El mestizaje como legado / Antonio López Ortega

Mestizaje as a Legacy

In these days honoring the centennial of Arturo Uslar Pietri's birth, in which luckily many cultural institutions and universities from all corners of the country have participated, we are once again obliged to ponder the value the master gave to the concept of "mestizaje" in defining Latin America's cultural specificity. Obviously, the concept is not of his exclusive invention nor does it belong exclusively to his time. We find antecedents in the texts of the Emancipation, in Simón Rodríguez, in Andrés Bello, and later on in a large portion of the intellectual developments of the XIX and XX centuries. The novels of Rómulo Gallegos, to give one example, are a cultural wager that makes a melting pot of cultures live alongside each other with coinciding vocations. The union of opposites, or of differentiated elements, can be seen in the founding doctrines of the Republic, and fortunately the constitutions we've had have continued to employ the term as a defining lever.

The situation is no different in Latin America, where the great thinkers and artists have established in mestizaje the foundation for their ideas and the fountain of their prodigious images. From José Vasconcelos to Alejo Carpentier, from Octavio Paz to Carlos Fuentes, cultural mestizaje has been seen mostly as a discursive strength, as a unique gift of our historic specificity, as a legacy that is profusely enriched by cosmovisions. A narrator as curious as Juan José Arreola went further and sustained that our mestizaje could not be circumscribed merely to the constitutive trilogy of the Indian, the African or the Spanish.

Through Spain we inherit—he acknowledged—the Islamic culture, the imprint of the Visigoths, the final consequences of the Roman empire. The simple culture of the Iberian settlers, previous to the Roman conquests, survives 2,000 years later in our Andes in a word as beautiful as "páramo." Moreover, in idiomatic peaks such as the work of José Lezama Lima, the concept of "Baroque culture" would seem to be an evolutionary state of mestizaje. According to the Antillean master, the imago is the expressive tool with the greatest power of aesthetic concentration. And that concentration is inadmissible without the synthetic faculty of mestizaje.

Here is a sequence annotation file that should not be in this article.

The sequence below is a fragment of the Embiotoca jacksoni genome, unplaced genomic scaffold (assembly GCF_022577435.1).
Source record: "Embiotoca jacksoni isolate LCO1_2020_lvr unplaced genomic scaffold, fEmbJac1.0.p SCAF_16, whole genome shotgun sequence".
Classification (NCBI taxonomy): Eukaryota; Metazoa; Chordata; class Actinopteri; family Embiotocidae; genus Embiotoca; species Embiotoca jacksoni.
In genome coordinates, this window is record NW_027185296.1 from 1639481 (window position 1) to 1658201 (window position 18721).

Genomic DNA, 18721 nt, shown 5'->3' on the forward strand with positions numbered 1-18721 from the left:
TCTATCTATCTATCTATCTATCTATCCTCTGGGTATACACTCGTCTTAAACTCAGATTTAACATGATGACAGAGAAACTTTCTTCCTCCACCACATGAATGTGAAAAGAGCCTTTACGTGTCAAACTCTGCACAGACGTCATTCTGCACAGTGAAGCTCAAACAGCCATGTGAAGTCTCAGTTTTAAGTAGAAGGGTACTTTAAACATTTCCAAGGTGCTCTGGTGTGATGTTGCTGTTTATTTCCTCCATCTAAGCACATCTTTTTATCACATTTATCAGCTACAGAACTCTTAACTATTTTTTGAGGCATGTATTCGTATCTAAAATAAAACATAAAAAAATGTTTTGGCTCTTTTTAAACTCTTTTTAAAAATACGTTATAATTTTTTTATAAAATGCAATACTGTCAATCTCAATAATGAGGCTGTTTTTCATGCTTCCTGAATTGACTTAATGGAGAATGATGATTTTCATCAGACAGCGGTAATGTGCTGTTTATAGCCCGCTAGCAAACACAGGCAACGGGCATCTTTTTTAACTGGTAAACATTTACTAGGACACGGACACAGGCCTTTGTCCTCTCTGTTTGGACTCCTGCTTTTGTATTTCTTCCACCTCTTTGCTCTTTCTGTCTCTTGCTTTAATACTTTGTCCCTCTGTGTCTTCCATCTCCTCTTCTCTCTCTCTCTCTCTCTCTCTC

By cultural mestizaje we should understand mixture, crossing, synthesis, the cannibalization of certain senses by others. It is found in customs, in habits, in ways of dressing, in the kitchen, in music, in urban rites, in country chores. It is found in our prodigious faces, which range from an Andean austerity to a Barlovento voluptiousness. It is found in our beliefs, in our religious faith.

It is found in our family values, in what we've inherited from ancestral cultures and in what we've adapted from outside cultures. A certain cosmopolitan vocation, present from the moment Venezuela follows the literature of the Enlightenment, provides a doctrinal base for the Emancipation, and it also speaks of a culture open to influences and crossings. An expression of traditional music like the Veleño drums, from La Vela de Coro, is inexplicable without the human, commercial and cultural trafficking that historically have characterized the relations between the coasts of Falcón state and the Dutch Antilles; and another such as the Guayana Calypso is inconceivable without the crosssing of influences and the migratory waves that went from the British or French Antilles to the mining town of El Callao.

A food historian such as José Rafael Lovera reminds us that the similarities between the Veracruz tamal and our December hayaca could perhaps be due to the commercial traffic during colonial times that carried Venezuelan cocoa to the ports of Veracruz and brought back Mexican dishes and spices to the shores of La Guaira.

During times when the temptation of the originary consumes wills, passions and false proclamations, it is to our benefit to keep in mind the intellectual and human effort we have spent over several centuries defining the mestizo condition of our culture. The supposed original purity—which leads people to knock down the statue of Columbus, to replace institutional logos with Panare tribal ideograms or to defend a concept of the endogenous that implies pure races and cultures—reminds us what Nazism postulated about a supposed Aryan purity. Facing reductionist temptations, which truly reflect a profound ignorance of our cultural processes, we should remember along with Carlos Fuentes that the most prodigious experiment in mestizaje in our continent has been the reappropriation of the Spanish language. To write in the Spanish of the Americas is the equivalent of placing all our cosmovisions on the sacrificial altar. But from that arduous, substantial effort, which invents unforeseen images and pushes syntactical properties to extremes, has surged one of the world's greatest literatures.

{ Antonio López Ortega, El Nacional, 27 June 2006 }

No comments: